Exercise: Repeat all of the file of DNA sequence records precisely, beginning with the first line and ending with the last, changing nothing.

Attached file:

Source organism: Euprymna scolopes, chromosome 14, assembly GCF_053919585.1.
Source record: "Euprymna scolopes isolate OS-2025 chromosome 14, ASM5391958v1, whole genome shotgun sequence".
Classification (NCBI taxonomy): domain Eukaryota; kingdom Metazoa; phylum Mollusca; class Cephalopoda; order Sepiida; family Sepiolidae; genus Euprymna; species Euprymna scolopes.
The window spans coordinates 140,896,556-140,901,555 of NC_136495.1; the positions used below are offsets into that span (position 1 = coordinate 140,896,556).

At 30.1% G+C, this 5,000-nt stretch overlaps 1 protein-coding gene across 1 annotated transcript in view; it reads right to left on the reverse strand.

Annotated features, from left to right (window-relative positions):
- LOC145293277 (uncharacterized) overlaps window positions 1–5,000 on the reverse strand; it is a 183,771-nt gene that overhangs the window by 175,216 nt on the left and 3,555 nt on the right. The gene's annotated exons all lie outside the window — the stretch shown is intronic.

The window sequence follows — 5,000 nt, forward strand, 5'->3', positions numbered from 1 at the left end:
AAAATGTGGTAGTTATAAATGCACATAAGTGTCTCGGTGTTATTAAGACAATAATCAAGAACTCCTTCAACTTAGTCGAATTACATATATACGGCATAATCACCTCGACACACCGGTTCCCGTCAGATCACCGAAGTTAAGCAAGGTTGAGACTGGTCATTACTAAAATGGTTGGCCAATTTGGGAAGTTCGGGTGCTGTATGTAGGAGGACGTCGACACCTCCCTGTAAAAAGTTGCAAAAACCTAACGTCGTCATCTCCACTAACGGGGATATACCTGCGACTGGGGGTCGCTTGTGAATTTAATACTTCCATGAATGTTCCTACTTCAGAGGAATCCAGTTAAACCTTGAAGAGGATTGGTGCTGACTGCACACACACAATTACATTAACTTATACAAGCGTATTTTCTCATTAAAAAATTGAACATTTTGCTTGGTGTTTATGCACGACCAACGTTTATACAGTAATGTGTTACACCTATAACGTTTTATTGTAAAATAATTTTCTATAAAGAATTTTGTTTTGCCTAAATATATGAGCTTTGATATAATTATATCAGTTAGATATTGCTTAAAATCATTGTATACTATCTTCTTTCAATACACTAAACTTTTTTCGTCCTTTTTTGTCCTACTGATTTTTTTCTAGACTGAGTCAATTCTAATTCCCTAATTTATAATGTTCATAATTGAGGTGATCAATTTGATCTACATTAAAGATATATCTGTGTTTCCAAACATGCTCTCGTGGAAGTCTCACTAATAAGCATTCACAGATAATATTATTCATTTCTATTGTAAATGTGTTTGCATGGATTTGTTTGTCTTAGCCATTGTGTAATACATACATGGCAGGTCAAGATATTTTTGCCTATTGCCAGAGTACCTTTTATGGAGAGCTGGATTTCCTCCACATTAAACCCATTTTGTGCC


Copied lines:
Source organism: Euprymna scolopes, chromosome 14, assembly GCF_053919585.1.
Source record: "Euprymna scolopes isolate OS-2025 chromosome 14, ASM5391958v1, whole genome shotgun sequence".
Classification (NCBI taxonomy): domain Eukaryota; kingdom Metazoa; phylum Mollusca; class Cephalopoda; order Sepiida; family Sepiolidae; genus Euprymna; species Euprymna scolopes.
The window spans coordinates 140,896,556-140,901,555 of NC_136495.1; the positions used below are offsets into that span (position 1 = coordinate 140,896,556).

At 30.1% G+C, this 5,000-nt stretch overlaps 1 protein-coding gene across 1 annotated transcript in view; it reads right to left on the reverse strand.

Annotated features, from left to right (window-relative positions):
- LOC145293277 (uncharacterized) overlaps window positions 1–5,000 on the reverse strand; it is a 183,771-nt gene that overhangs the window by 175,216 nt on the left and 3,555 nt on the right. The gene's annotated exons all lie outside the window — the stretch shown is intronic.

The window sequence follows — 5,000 nt, forward strand, 5'->3', positions numbered from 1 at the left end:
AAAATGTGGTAGTTATAAATGCACATAAGTGTCTCGGTGTTATTAAGACAATAATCAAGAACTCCTTCAACTTAGTCGAATTACATATATACGGCATAATCACCTCGACACACCGGTTCCCGTCAGATCACCGAAGTTAAGCAAGGTTGAGACTGGTCATTACTAAAATGGTTGGCCAATTTGGGAAGTTCGGGTGCTGTATGTAGGAGGACGTCGACACCTCCCTGTAAAAAGTTGCAAAAACCTAACGTCGTCATCTCCACTAACGGGGATATACCTGCGACTGGGGGTCGCTTGTGAATTTAATACTTCCATGAATGTTCCTACTTCAGAGGAATCCAGTTAAACCTTGAAGAGGATTGGTGCTGACTGCACACACACAATTACATTAACTTATACAAGCGTATTTTCTCATTAAAAAATTGAACATTTTGCTTGGTGTTTATGCACGACCAACGTTTATACAGTAATGTGTTACACCTATAACGTTTTATTGTAAAATAATTTTCTATAAAGAATTTTGTTTTGCCTAAATATATGAGCTTTGATATAATTATATCAGTTAGATATTGCTTAAAATCATTGTATACTATCTTCTTTCAATACACTAAACTTTTTTCGTCCTTTTTTGTCCTACTGATTTTTTTCTAGACTGAGTCAATTCTAATTCCCTAATTTATAATGTTCATAATTGAGGTGATCAATTTGATCTACATTAAAGATATATCTGTGTTTCCAAACATGCTCTCGTGGAAGTCTCACTAATAAGCATTCACAGATAATATTATTCATTTCTATTGTAAATGTGTTTGCATGGATTTGTTTGTCTTAGCCATTGTGTAATACATACATGGCAGGTCAAGATATTTTTGCCTATTGCCAGAGTACCTTTTATGGAGAGCTGGATTTCCTCCACATTAAACCCATTTTGTGCC